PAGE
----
Six years after developers announced their plan to build a 104-lot gated subdivision on 550 acres between Cody and Yellowstone National Park, the Copperleaf subdivision is now owned by the bank that financed it. Critics of the project have said its homes would be spaced close together on small lots, or clustered, in a way not in keeping with the surrounding rural community. Copperleaf is not the only project in the area to draw fire for being a “cluster development.” But proponents say it is a useful technique to help preserve open space and encourage strong ties between rural neighbors. They see cluster developments as preferable to vast checkerboard subdivisions of small ranchettes, each with their own septic tank, horse pen, workshop and outbuildings.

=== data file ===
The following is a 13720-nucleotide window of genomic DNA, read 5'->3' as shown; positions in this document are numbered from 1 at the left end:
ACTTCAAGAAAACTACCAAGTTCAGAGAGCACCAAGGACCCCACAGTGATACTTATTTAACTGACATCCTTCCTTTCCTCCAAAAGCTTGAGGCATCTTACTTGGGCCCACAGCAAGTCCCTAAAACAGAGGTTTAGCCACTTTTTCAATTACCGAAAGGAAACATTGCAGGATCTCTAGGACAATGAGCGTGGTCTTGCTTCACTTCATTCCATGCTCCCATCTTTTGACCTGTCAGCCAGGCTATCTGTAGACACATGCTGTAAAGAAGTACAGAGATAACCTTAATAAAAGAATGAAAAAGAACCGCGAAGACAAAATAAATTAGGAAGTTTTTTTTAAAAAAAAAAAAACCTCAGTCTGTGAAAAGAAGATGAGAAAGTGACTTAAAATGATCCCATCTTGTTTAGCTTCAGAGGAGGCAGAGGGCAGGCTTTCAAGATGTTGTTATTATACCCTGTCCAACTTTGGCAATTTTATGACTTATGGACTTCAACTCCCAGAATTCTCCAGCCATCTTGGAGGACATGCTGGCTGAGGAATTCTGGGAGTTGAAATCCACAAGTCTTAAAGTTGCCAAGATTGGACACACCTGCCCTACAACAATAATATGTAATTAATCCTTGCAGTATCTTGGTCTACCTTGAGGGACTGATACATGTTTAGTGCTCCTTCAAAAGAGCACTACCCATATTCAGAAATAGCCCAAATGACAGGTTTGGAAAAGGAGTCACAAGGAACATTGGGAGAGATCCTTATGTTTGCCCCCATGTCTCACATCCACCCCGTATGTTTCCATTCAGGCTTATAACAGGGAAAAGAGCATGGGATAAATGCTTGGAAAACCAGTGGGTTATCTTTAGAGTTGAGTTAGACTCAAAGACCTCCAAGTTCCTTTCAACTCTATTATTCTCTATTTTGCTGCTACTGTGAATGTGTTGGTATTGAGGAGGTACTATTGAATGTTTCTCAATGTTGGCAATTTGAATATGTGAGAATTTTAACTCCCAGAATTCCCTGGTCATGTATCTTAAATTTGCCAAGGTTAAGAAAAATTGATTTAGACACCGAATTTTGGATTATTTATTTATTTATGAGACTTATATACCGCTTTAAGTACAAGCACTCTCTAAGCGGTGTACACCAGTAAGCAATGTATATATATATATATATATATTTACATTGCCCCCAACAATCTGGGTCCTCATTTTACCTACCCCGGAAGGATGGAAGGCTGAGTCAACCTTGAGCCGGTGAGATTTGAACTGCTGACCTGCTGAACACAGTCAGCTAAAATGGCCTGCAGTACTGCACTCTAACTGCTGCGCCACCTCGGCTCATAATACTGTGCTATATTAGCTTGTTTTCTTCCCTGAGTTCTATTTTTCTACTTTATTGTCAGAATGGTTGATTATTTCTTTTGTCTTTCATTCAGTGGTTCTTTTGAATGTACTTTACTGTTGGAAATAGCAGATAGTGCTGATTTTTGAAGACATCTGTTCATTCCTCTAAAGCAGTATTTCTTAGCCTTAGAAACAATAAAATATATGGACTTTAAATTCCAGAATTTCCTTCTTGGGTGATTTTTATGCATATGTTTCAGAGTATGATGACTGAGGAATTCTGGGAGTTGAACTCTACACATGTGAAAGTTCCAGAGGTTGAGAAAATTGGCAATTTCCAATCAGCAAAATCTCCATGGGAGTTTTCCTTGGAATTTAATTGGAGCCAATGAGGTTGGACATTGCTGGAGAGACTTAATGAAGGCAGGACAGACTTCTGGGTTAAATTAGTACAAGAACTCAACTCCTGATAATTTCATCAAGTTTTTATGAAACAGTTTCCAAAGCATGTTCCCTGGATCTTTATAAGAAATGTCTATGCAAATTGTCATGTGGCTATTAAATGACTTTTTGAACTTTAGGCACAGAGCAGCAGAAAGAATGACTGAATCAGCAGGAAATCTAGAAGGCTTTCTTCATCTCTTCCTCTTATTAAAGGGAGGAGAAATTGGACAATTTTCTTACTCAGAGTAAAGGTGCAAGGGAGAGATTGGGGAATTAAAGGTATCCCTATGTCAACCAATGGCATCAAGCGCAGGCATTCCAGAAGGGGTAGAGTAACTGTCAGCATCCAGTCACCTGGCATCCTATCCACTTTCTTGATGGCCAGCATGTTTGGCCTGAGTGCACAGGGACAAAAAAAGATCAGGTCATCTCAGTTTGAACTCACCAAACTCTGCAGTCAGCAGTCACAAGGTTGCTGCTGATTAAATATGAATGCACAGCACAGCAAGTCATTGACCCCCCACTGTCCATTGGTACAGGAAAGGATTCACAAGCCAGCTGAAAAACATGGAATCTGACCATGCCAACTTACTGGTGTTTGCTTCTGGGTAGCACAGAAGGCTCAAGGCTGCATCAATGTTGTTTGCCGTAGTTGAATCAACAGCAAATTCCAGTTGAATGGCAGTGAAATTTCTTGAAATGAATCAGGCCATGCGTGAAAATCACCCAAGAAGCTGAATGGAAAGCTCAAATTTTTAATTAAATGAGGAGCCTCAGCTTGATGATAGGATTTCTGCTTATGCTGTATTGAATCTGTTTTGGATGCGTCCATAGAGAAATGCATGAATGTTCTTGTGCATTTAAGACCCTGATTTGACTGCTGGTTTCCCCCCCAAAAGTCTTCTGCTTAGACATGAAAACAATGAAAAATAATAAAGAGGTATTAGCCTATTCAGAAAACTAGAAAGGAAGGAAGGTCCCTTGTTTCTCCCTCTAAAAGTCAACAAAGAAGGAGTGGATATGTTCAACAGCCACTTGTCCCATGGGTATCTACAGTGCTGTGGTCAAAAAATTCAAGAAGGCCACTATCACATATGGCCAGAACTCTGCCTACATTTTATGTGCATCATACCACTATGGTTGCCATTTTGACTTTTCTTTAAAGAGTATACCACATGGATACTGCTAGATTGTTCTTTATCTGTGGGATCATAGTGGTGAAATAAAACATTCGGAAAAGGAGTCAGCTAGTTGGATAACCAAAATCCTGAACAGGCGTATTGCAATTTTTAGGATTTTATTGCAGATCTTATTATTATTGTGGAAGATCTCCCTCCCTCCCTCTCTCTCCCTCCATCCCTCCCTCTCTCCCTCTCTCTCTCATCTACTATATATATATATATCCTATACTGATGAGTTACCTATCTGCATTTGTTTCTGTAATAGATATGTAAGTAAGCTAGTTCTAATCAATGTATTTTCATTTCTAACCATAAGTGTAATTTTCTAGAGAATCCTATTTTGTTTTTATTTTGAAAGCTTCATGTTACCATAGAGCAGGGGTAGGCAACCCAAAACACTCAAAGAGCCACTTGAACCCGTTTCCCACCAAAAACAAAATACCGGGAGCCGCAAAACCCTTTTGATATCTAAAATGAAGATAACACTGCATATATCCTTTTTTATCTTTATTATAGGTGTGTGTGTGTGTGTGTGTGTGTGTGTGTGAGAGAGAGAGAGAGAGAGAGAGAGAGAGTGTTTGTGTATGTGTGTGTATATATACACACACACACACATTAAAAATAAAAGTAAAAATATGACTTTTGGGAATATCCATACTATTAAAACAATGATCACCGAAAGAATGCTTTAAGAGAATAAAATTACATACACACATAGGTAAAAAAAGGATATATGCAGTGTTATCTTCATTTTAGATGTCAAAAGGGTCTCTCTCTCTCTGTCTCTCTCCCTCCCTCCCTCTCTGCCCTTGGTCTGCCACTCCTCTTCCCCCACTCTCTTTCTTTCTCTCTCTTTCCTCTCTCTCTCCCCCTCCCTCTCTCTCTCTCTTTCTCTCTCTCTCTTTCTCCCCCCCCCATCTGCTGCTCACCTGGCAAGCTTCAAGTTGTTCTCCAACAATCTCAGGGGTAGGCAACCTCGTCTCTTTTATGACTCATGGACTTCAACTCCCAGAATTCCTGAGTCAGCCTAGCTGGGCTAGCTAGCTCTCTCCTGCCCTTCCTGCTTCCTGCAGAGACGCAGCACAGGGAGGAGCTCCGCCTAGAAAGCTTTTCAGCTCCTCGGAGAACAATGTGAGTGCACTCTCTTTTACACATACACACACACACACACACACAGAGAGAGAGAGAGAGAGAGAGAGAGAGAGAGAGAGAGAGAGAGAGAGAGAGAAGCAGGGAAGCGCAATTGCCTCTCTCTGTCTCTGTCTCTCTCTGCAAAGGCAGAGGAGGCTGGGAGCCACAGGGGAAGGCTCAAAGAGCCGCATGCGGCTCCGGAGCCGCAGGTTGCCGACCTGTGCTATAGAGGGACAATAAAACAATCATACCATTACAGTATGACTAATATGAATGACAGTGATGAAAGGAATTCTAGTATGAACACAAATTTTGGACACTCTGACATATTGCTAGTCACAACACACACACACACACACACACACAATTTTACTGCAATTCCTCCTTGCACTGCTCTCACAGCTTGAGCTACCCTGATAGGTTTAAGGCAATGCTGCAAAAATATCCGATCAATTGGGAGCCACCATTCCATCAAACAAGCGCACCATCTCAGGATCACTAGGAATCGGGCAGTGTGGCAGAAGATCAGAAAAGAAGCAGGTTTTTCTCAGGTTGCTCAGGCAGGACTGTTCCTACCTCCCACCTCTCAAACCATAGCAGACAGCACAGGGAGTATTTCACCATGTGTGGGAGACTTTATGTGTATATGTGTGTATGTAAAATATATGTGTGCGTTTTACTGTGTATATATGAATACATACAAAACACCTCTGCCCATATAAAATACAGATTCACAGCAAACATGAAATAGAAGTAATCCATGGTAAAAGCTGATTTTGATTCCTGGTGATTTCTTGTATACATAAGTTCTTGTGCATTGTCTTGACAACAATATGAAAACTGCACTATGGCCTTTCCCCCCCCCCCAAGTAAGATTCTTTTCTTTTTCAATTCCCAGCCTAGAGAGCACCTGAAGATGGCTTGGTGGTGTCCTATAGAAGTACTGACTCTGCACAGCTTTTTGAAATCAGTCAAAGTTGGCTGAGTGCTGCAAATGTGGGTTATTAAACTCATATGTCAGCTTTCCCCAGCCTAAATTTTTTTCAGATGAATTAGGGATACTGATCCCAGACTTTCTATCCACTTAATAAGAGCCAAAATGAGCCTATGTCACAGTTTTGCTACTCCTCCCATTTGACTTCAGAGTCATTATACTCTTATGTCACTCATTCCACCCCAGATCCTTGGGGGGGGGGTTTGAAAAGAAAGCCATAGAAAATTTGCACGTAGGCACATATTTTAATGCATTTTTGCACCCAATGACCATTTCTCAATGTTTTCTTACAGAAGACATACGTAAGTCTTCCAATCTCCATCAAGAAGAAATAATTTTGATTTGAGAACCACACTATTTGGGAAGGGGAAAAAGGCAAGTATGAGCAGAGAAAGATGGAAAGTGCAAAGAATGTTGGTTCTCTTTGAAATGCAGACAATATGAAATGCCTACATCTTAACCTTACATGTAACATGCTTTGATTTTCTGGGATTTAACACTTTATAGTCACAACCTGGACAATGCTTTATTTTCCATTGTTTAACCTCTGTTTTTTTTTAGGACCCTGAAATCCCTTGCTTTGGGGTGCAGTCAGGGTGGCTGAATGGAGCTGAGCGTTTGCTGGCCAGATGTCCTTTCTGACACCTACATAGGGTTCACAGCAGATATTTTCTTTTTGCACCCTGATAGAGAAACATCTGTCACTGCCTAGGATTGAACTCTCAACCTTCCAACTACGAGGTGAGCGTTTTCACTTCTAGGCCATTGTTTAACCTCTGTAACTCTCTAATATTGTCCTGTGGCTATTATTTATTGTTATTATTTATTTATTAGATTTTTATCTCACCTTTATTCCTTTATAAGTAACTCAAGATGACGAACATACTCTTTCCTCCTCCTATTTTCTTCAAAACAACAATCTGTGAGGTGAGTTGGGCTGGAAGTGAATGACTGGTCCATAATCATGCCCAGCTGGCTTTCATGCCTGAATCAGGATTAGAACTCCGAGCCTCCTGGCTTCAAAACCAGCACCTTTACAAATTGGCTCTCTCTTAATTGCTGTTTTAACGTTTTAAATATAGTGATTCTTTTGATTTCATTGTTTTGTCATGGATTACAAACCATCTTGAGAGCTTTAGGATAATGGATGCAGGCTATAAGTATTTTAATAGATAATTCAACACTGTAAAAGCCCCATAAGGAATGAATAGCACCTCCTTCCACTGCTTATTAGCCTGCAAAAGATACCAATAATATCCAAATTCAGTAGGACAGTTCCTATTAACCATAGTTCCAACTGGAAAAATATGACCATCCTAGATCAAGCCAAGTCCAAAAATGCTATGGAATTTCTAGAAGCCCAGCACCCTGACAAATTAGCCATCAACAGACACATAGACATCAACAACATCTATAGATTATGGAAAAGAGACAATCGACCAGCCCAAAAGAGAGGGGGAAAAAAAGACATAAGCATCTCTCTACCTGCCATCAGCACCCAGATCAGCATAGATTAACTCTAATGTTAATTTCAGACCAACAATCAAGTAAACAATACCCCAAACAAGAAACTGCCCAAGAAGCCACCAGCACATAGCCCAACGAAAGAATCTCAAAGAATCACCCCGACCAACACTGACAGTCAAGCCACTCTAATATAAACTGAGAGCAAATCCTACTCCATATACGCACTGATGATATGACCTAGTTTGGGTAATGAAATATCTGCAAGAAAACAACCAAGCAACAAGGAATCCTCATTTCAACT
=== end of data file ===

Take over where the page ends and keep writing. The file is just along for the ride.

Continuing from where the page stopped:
In Gillette, Wyoming, there is a big fleet of new trucks and new bulldozers ready to deal with a crisis which really does not meet a definition of crisis compared to a big Gulf spill. Why were not barges loaded with emergency response devices, tools, booms, parked and waiting, on the Louisiana, Texas, Alabama and Mississippi coastal areas before the BP spill?